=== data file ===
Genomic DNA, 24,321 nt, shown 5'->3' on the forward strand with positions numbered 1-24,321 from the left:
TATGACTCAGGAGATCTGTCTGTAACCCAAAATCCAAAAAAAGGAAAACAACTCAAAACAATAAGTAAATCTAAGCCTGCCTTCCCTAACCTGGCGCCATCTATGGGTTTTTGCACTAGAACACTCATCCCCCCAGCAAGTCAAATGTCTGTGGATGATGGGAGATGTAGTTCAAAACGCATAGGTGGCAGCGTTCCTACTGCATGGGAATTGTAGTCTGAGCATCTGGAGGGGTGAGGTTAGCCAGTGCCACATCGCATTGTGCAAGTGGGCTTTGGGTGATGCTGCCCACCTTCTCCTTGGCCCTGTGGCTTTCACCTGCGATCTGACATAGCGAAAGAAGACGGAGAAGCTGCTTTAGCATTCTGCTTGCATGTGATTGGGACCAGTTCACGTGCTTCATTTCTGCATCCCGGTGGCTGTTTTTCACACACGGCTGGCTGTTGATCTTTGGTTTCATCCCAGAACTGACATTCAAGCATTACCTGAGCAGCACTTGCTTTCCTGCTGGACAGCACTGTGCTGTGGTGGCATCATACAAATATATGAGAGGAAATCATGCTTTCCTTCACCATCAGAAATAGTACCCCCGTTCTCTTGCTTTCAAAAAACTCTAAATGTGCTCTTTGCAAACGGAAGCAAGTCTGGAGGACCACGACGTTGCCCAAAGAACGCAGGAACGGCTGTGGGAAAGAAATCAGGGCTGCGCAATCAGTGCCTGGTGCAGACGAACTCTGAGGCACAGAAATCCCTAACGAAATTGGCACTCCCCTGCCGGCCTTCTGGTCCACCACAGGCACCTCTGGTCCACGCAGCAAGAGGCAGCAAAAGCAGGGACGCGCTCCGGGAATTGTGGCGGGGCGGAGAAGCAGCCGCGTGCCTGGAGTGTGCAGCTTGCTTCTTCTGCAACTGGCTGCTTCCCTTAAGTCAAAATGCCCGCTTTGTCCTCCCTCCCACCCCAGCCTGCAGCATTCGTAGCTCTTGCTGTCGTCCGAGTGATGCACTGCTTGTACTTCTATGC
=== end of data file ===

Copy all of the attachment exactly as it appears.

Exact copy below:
Genomic DNA, 24,321 nt, shown 5'->3' on the forward strand with positions numbered 1-24,321 from the left:
TATGACTCAGGAGATCTGTCTGTAACCCAAAATCCAAAAAAAGGAAAACAACTCAAAACAATAAGTAAATCTAAGCCTGCCTTCCCTAACCTGGCGCCATCTATGGGTTTTTGCACTAGAACACTCATCCCCCCAGCAAGTCAAATGTCTGTGGATGATGGGAGATGTAGTTCAAAACGCATAGGTGGCAGCGTTCCTACTGCATGGGAATTGTAGTCTGAGCATCTGGAGGGGTGAGGTTAGCCAGTGCCACATCGCATTGTGCAAGTGGGCTTTGGGTGATGCTGCCCACCTTCTCCTTGGCCCTGTGGCTTTCACCTGCGATCTGACATAGCGAAAGAAGACGGAGAAGCTGCTTTAGCATTCTGCTTGCATGTGATTGGGACCAGTTCACGTGCTTCATTTCTGCATCCCGGTGGCTGTTTTTCACACACGGCTGGCTGTTGATCTTTGGTTTCATCCCAGAACTGACATTCAAGCATTACCTGAGCAGCACTTGCTTTCCTGCTGGACAGCACTGTGCTGTGGTGGCATCATACAAATATATGAGAGGAAATCATGCTTTCCTTCACCATCAGAAATAGTACCCCCGTTCTCTTGCTTTCAAAAAACTCTAAATGTGCTCTTTGCAAACGGAAGCAAGTCTGGAGGACCACGACGTTGCCCAAAGAACGCAGGAACGGCTGTGGGAAAGAAATCAGGGCTGCGCAATCAGTGCCTGGTGCAGACGAACTCTGAGGCACAGAAATCCCTAACGAAATTGGCACTCCCCTGCCGGCCTTCTGGTCCACCACAGGCACCTCTGGTCCACGCAGCAAGAGGCAGCAAAAGCAGGGACGCGCTCCGGGAATTGTGGCGGGGCGGAGAAGCAGCCGCGTGCCTGGAGTGTGCAGCTTGCTTCTTCTGCAACTGGCTGCTTCCCTTAAGTCAAAATGCCCGCTTTGTCCTCCCTCCCACCCCAGCCTGCAGCATTCGTAGCTCTTGCTGTCGTCCGAGTGATGCACTGCTTGTACTTCTATGC